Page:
Both Tana and Eros have given up their homes to move to Rio: Tana from Japan and Eros from a remote village. So the sauna feels like their anchor, and Lacerda brings the viewer in using blurry slow-motion before things get rather more explicit. And the character complexities pull the audience in further, as the sauna becomes a parallel world in which each person can be who he or she really is, using sex and music. Although conflicts find them here too.
Performances are warm and low-key, never overplaying the drama. This sharply balances darker intensity with more lively comical sequences, such as a raucous birthday Tana celebrates with his towel-clad buddies. The actors are likeable, interacting with a smile. The obvious exception is Leo, whom O'Maihlan nicely plays as a sulking diva with anger issues. Pereira's Kika longs for a normal life, while Takeshi and Mazzer play scenes like an old married couple, hoping they can keep loving each other in their own way.
Lacerda never moralises about the fact that Leo and his friend Davi (Canella) are selling sex, or that Tana and Eros have a marriage of convenience. These are simply portrayed as what it takes to survive in the world. And their lives aren't bad at all, even if each person yearns for a deeper romantic relationship. Tana admits to Eros that he's happiest at the sauna, and she reminds him that happiness is something that's inside you wherever you are. And she's not quite there yet.
The Longest Night La Mala Noche
Review by Rich Cline |
dir-scr Gabriela Calvache
prd Gabriela Calvache, Geminiano Pineda
with Noelle Schonwald, Cristian Mercado, Jaime Tamariz, Ariana Freire, Nadine Munoz Cervantes, Cristina Marchan, Juan Jose Franco, Joaquin Gonzalez, Diego Mignone, Gonzalo Gonzalo, Javier Ordonez A, Gonzalo Gallardo
release US Mar.19 sxsw,
UK Jun.19 eiff
Artfully shot and edited, this moody dramatic thriller from Ecuador gets under the skin of its characters as a series of events pushes them in increasingly dangerous directions. Writer-director Gabriela Calvache keeps emotions right under the surface as the stakes grow higher for each character. And since it remains resolutely focussed on the internal journey of its protagonist, the relatively tired hooker-vs-pimp premise gains added resonance.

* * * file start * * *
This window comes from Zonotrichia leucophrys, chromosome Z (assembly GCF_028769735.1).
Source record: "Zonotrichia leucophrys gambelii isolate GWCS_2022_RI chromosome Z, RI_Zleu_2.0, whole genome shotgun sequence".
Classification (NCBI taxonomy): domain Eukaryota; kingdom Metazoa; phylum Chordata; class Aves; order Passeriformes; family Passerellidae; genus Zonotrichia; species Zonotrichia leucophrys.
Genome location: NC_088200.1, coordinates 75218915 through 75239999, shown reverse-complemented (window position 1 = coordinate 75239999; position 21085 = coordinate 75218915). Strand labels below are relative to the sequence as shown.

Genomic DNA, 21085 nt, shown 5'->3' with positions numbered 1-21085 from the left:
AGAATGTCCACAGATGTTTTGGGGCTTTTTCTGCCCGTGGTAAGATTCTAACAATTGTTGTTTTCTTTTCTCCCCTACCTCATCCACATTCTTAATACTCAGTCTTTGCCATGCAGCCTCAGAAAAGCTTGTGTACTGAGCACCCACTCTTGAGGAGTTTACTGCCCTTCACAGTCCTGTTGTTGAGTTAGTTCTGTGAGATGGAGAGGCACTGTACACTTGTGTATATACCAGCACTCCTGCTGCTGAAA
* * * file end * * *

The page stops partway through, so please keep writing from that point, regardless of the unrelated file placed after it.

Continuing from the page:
As a coastal region recovers from a devastating earthquake, the raven-maned Dana (Schonwald) glides through the mountain capital city Quito visiting her clients, including a professor, Diego (Mignone), and a doctor, Julian (Mercado). But her heartless pimp Nelson (Tamariz) is unhappy that she wants to be more independent, so he sends a goon (Franco) to rough her up. Julian unnerves her by coming to her rescue, and he's thrown to hear she is working as a prostitute to pay for her daughter's hospital bills. But he doesn't know the half of it.
The film opens in an almost dreamlike trance, as Dana strolls through a crowd of men in a misty forest. Events and images echo and swirl through the film, highlighting the starkly different opportunities available to those who have a lot, just enough or nothing at all. Dana's story is crosscut with images of tiny Lulu (Freire), found wandering on a beach by Nelson's sidekick Wendy (Cervantes) then locked in a room. And when Dana sees her in Nelson's brothel, she becomes obsessed with saving her.
Schonwald gives Dana a fascinatingly inscrutable personality, just getting on with life, putting up with abuse from men, finding an antiques restorer to paint over a scar. Schonwald is unflappable in the role, adding unexpected angles to every scene, including some harrowingly awful moments. Her chemistry with Mercado is quietly intense, and he brings some surprising compassion to the role. While their relationship never becomes a trite plot point, their connection drives the narrative.
Dana is disillusioned by the way men promise everything but only want women to be whores. And if she refuses, she's likely to end up dead. So her mission to get Lulu out of Nelson's clutches feels like a desperate act of redemption. Even as Calvache deploys some of the usual genre cliches, she's quietly turning the tables on a culture of machismo. The freaky climactic sequence seems set to become a riff on Taxi Driver, but this film has something even more provocative up its sleeve.
See also: SHADOWS FILM FESTIVAL
© 2019 by Rich Cline, Shadows
on the Wall